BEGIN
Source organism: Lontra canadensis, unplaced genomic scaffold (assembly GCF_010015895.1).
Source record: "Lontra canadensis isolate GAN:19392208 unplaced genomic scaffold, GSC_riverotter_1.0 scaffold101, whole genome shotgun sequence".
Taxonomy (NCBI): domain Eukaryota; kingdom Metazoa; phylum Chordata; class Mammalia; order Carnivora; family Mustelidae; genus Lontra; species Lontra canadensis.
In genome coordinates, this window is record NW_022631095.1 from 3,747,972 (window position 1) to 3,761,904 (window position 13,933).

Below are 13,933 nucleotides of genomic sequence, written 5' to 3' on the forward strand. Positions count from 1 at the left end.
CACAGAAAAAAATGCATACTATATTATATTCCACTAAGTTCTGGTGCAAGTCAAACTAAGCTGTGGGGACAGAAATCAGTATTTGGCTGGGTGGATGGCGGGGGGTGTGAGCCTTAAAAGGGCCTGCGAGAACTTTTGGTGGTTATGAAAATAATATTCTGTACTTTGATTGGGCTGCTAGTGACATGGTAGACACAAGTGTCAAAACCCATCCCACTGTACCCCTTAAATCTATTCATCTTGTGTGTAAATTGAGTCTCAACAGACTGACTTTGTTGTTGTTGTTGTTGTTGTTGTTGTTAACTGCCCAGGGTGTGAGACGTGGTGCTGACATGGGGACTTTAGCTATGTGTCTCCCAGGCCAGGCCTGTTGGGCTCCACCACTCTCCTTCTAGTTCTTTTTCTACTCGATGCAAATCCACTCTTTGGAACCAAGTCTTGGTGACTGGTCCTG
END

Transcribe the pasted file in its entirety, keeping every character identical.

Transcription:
Source organism: Lontra canadensis, unplaced genomic scaffold (assembly GCF_010015895.1).
Source record: "Lontra canadensis isolate GAN:19392208 unplaced genomic scaffold, GSC_riverotter_1.0 scaffold101, whole genome shotgun sequence".
Taxonomy (NCBI): domain Eukaryota; kingdom Metazoa; phylum Chordata; class Mammalia; order Carnivora; family Mustelidae; genus Lontra; species Lontra canadensis.
In genome coordinates, this window is record NW_022631095.1 from 3,747,972 (window position 1) to 3,761,904 (window position 13,933).

Below are 13,933 nucleotides of genomic sequence, written 5' to 3' on the forward strand. Positions count from 1 at the left end.
CACAGAAAAAAATGCATACTATATTATATTCCACTAAGTTCTGGTGCAAGTCAAACTAAGCTGTGGGGACAGAAATCAGTATTTGGCTGGGTGGATGGCGGGGGGTGTGAGCCTTAAAAGGGCCTGCGAGAACTTTTGGTGGTTATGAAAATAATATTCTGTACTTTGATTGGGCTGCTAGTGACATGGTAGACACAAGTGTCAAAACCCATCCCACTGTACCCCTTAAATCTATTCATCTTGTGTGTAAATTGAGTCTCAACAGACTGACTTTGTTGTTGTTGTTGTTGTTGTTGTTGTTAACTGCCCAGGGTGTGAGACGTGGTGCTGACATGGGGACTTTAGCTATGTGTCTCCCAGGCCAGGCCTGTTGGGCTCCACCACTCTCCTTCTAGTTCTTTTTCTACTCGATGCAAATCCACTCTTTGGAACCAAGTCTTGGTGACTGGTCCTG